Whether through photography, paint or sculpture, whether you’re a budding artist or a professional, we want you to share your still life artwork with us! Simply snap an image of your very own still life and post it with the hashtag #staticstilllife on Twitter or @STATIC_STILL_LIFE on instagram!
Selected work will then be featured on the plasma screen to the entrance of Waterhall throughout July to September for all our visitors to see. You can check out your piece as well as many others at @BM_AG and @thinktank.
The ‘STATIC: Still Life Reconsidered’ exhibition is on at the Waterhall Gallery, Birmingham Museum and Art Gallery, from the 26th July- 31st December. For more information visit; www.bmag.org.uk/events?id=3304
We look forward to seeing your still life creations!
Images hashtagged #staticstilllife will be featured in the slide show. The still lives featured will be chosen by the marketing team at Birmingham Museums. No correspondence will be entered into about the choice of the Still Lives featured.
The entries to the slideshow will be chosen from twitter and Facebook at the end of each month. We may also feature entry images on the BMAG Pinterest page. You retain all rights in, and are solely responsible for, the content you post. When you send your images to Birmingham Museums, it still belongs to you but we can show it to people and others can share it on different social media platforms.
For more details see full terms and conditions.
Recently Birmingham Museums Trust staff organised an ‘Edible Masterpieces’ event to raise money for the Art Fund; a charity which supports museums and galleries in the UK, and has aided key acquisitions and staff posts at Birmingham Museums.
Staff were invited to create delicious cakes and bakes inspired by their favourite works of art. The results were pretty impressive – from Old Masters to the Pre-Raphaelites, Contemporary art to the Staffordshire Hoard, Birmingham Museums diverse collections could be both admired and consumed!
There was also a competition, and the entries were judged by the Art Fund’s Birmingham representative Celia Potts. The top spot was awarded to a sponge version of Modigliani’s Madame Z, created by our multi-talented Curator of Fine Art, Victoria Osborne.
Competition was tight, so please comment below to support your favourite bake. Also, if you feel inspired to create your own edible masterpiece after the Birmingham Museums collection, we’d love to see your pictures! Also remember it is Museum Cake Day (#MusCake) on 25th June, so get baking!
Maria Alambritis (HLF ‘Skills for the Future’ Curatorial Trainee) and
Helen Hillyard (Art Fund and National Gallery Curatorial Trainee)
April 2014 marks the centenary of the artist Edward Robert Hughes (1851-1914), who painted perhaps the most popular watercolour in our collection: Night with her Train of Stars (1912).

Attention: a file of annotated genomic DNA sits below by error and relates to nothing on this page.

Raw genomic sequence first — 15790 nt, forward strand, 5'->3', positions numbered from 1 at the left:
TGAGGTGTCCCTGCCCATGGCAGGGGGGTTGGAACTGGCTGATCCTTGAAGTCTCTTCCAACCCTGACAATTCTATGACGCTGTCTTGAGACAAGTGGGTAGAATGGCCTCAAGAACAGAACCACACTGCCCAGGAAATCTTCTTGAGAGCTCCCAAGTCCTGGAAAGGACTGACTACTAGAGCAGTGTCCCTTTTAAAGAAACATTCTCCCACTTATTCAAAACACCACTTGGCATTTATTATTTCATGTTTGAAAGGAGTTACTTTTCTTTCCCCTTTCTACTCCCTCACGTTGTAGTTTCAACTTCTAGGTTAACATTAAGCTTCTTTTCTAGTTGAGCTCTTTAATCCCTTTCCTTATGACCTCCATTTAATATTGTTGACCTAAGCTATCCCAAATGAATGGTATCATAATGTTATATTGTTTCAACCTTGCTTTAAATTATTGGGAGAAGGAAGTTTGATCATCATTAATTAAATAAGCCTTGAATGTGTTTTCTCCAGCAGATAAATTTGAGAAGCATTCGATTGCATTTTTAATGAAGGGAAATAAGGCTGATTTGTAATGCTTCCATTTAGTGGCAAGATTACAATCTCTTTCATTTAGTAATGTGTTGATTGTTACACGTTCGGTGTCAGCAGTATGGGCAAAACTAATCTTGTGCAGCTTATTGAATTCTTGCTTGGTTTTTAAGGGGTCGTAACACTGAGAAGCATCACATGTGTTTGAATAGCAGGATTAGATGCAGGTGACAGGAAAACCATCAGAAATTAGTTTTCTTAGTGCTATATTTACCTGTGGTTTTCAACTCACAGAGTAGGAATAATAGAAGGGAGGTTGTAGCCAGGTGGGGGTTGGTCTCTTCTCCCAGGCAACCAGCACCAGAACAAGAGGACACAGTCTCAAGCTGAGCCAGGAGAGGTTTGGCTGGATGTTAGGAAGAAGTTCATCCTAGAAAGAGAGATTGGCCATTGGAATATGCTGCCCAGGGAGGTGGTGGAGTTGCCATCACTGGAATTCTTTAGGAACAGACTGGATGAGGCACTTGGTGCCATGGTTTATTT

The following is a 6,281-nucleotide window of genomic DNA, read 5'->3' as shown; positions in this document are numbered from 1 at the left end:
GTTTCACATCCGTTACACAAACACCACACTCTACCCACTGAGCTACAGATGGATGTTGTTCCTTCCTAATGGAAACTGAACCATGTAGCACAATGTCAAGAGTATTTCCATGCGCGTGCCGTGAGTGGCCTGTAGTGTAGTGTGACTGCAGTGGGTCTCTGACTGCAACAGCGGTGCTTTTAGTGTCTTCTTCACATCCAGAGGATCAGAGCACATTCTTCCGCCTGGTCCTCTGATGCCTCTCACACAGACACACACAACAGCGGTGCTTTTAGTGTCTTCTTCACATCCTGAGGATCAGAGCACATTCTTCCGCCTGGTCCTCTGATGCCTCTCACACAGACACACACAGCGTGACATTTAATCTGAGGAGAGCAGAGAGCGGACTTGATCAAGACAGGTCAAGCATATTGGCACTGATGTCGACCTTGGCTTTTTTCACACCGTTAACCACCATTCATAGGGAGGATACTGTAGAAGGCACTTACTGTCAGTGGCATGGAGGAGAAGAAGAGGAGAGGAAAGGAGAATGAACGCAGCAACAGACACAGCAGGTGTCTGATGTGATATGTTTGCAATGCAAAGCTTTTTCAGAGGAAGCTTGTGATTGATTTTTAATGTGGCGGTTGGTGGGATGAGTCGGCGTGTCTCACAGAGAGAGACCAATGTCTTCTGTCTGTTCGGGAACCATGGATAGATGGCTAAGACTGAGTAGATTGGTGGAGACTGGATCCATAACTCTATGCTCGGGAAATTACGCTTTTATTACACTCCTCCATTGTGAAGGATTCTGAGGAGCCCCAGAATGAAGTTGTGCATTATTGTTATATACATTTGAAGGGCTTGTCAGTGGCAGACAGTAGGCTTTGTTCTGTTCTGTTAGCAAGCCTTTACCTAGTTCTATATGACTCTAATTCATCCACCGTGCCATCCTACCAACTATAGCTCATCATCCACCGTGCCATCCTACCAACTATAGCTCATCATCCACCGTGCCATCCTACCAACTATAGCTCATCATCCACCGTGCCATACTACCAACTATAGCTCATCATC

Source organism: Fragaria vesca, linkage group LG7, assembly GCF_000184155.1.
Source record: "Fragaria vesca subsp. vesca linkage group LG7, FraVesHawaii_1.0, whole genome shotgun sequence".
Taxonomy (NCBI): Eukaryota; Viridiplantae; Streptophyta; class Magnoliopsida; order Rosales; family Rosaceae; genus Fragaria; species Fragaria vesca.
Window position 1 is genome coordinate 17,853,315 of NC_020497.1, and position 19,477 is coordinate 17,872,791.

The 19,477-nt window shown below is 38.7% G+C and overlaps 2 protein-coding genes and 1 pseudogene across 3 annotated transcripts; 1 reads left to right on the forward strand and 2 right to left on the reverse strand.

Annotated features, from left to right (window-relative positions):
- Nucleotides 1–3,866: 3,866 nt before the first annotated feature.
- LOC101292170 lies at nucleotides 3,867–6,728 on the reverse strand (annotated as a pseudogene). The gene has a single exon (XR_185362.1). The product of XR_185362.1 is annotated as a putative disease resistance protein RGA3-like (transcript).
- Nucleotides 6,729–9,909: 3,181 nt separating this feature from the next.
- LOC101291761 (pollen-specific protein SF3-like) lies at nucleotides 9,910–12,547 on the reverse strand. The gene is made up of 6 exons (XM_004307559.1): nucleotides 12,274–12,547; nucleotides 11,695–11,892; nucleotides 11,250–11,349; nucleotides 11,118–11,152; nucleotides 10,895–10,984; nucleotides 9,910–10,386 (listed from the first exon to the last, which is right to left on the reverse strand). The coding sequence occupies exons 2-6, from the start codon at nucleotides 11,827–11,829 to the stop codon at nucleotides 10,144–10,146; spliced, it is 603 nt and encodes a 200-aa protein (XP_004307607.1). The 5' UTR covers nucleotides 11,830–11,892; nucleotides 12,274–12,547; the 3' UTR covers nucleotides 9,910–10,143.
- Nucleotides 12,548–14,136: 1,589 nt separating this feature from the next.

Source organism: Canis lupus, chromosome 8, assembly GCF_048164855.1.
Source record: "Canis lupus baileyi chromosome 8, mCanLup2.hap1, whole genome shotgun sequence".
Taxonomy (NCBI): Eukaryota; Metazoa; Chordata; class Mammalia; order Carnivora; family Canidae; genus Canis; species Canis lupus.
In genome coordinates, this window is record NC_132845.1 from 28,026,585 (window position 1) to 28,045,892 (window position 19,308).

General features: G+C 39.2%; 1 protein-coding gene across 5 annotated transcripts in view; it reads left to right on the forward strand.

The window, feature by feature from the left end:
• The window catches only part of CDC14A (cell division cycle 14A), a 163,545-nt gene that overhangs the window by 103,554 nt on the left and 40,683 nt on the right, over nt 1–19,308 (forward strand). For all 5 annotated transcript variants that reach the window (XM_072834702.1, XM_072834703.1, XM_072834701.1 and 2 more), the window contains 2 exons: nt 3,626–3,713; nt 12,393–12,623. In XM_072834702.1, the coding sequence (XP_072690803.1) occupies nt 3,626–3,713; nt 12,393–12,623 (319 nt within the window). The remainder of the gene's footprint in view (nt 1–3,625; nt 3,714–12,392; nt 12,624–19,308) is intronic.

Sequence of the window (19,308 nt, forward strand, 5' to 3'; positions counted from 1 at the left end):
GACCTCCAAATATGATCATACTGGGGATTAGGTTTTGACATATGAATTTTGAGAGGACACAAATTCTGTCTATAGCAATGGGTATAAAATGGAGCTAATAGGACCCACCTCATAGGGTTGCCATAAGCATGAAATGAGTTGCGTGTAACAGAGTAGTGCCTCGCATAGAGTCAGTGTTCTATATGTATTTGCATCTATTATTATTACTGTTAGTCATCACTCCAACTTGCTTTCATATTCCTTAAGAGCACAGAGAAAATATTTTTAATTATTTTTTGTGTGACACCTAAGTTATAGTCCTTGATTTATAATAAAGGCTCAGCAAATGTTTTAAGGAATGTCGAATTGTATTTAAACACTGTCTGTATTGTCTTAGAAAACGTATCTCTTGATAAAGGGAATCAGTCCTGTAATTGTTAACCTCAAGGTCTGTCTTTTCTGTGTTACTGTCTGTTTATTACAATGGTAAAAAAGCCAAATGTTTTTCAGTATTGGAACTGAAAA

Hughes was a close associate of the Pre-Raphaelite Brotherhood. He was the nephew of the painter Arthur Hughes, modelled for Rossetti, and worked for many years as the studio assistant of William Holman Hunt. However, although Hughes also made a successful career as an artist in his own right, he is still little known.
At Birmingham Museum and Art Gallery, research over the past 7 years has been uncovering new information about Hughes’s life and career and tracing paintings, drawings and watercolours by him in public and private collections in the UK and overseas. We’re now planning a major exhibition of his work – the first in the 100 years since his death – which will open at BMAG in October 2015.
Hughes died suddenly on 23 April 1914 in St Albans and is buried in Hatfield Road Cemetery. His funeral in St Albans Cathedral was the largest ever held there, attended by his many friends, fellow artists, and pupils from his life-drawing class in London.
The 100th anniversary of Hughes’s death, 23 April 2014, was marked with a special lecture in St Albans Town Hall followed by an evening reception in his honour – a very happy occasion.
A special display celebrating Hughes’s life and work can be seen in the North Transept of St Albans Cathedral until Tuesday 6 May.
Curator (Fine Art)
Grayson Perry’s tapestry series ‘The Vanity of Small Differences’ arrived from Manchester Art Gallery on Tuesday. The only way to move the very long crates into the museum was by carrying them in through the front doors and up the stairs. Hard work as you can see from the pictures! They’re all safely here now and we can’t wait to hang the tapestries with the Arts Council Collection next week.
To find out more about ‘The Vanity of Small Differences’ tapestries you can also download the Grayson Perry app (£1.99 from the app store). This lets you see the tapestries up-close and listen to Grayson Perry talking about each one, exploring the symbolism and making of the works. It’s a fascinating insight into the artist’s thinking.
We’ll also be installing the Grayson Perry pot in our collection, ‘Who Am I?’, and the fabrics that he designed for Liberty’s. Both the pot and the fabric design are typical of Perry’s work, having a deceptively attractive appearance which contrasts with their often subversive or challenging subject matter.
‘Grayson Perry: The Vanity of Small Differences’ opens on 14th February and is on until 11th May in gallery 20 at Birmingham Museum and Art Gallery. The exhibition is free to visit, for more information visit: http://www.bmag.org.uk/events?id=3073